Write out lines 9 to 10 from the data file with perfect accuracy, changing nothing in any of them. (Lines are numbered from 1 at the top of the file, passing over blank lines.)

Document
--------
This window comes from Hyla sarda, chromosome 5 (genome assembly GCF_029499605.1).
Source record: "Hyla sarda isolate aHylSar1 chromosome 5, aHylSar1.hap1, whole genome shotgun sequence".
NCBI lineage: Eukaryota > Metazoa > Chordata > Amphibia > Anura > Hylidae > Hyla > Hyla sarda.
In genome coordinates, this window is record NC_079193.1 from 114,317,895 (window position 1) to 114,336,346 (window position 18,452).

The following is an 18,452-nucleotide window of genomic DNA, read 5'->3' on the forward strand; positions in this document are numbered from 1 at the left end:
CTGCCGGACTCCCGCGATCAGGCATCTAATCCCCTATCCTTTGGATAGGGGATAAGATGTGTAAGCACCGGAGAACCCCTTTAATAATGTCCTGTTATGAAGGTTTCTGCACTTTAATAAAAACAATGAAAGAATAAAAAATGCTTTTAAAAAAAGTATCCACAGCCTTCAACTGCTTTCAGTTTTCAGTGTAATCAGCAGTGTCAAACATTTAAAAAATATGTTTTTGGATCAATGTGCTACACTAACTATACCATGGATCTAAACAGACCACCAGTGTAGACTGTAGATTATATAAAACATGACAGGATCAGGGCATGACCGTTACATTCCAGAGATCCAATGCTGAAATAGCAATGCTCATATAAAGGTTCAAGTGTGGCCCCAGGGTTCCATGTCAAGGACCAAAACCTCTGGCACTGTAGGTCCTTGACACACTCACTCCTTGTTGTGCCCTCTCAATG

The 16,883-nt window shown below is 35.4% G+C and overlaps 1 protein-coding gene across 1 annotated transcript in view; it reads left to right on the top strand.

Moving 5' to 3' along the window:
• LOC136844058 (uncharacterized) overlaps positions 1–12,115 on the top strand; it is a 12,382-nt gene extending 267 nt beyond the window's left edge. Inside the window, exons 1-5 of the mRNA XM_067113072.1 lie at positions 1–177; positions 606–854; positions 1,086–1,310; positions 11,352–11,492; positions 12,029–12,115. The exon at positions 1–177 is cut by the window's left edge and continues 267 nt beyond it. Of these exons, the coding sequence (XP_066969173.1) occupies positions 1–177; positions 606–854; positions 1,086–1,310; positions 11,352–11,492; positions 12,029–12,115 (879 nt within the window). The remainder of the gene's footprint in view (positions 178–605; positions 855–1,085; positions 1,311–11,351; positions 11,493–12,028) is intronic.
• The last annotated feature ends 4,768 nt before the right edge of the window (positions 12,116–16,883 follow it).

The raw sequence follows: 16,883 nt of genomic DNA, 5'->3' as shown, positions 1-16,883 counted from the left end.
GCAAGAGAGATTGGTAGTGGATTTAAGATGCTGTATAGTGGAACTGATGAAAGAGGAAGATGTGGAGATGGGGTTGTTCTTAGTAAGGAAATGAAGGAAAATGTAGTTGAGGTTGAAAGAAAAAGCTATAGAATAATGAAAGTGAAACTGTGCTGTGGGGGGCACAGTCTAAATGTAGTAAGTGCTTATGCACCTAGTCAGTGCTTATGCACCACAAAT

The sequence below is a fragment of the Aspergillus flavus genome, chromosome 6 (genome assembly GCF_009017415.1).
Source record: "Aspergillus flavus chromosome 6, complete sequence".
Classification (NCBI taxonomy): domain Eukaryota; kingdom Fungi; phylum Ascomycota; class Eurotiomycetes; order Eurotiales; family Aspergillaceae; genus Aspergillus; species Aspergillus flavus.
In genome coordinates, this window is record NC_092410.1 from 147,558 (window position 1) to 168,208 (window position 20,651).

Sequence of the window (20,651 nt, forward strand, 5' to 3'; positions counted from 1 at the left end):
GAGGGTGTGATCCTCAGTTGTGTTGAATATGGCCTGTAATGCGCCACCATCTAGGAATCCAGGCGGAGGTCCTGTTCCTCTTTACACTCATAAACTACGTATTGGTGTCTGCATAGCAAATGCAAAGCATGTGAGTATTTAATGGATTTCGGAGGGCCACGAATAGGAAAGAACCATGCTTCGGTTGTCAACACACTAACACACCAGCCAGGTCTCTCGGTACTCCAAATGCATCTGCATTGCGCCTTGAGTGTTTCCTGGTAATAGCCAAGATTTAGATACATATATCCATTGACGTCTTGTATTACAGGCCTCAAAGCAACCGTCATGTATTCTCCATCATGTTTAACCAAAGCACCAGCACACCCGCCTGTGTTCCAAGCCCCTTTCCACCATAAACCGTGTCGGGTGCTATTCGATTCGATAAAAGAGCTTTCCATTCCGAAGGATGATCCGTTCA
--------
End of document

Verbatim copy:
• LOC136844058 (uncharacterized) overlaps positions 1–12,115 on the top strand; it is a 12,382-nt gene extending 267 nt beyond the window's left edge. Inside the window, exons 1-5 of the mRNA XM_067113072.1 lie at positions 1–177; positions 606–854; positions 1,086–1,310; positions 11,352–11,492; positions 12,029–12,115. The exon at positions 1–177 is cut by the window's left edge and continues 267 nt beyond it. Of these exons, the coding sequence (XP_066969173.1) occupies positions 1–177; positions 606–854; positions 1,086–1,310; positions 11,352–11,492; positions 12,029–12,115 (879 nt within the window). The remainder of the gene's footprint in view (positions 178–605; positions 855–1,085; positions 1,311–11,351; positions 11,493–12,028) is intronic.
• The last annotated feature ends 4,768 nt before the right edge of the window (positions 12,116–16,883 follow it).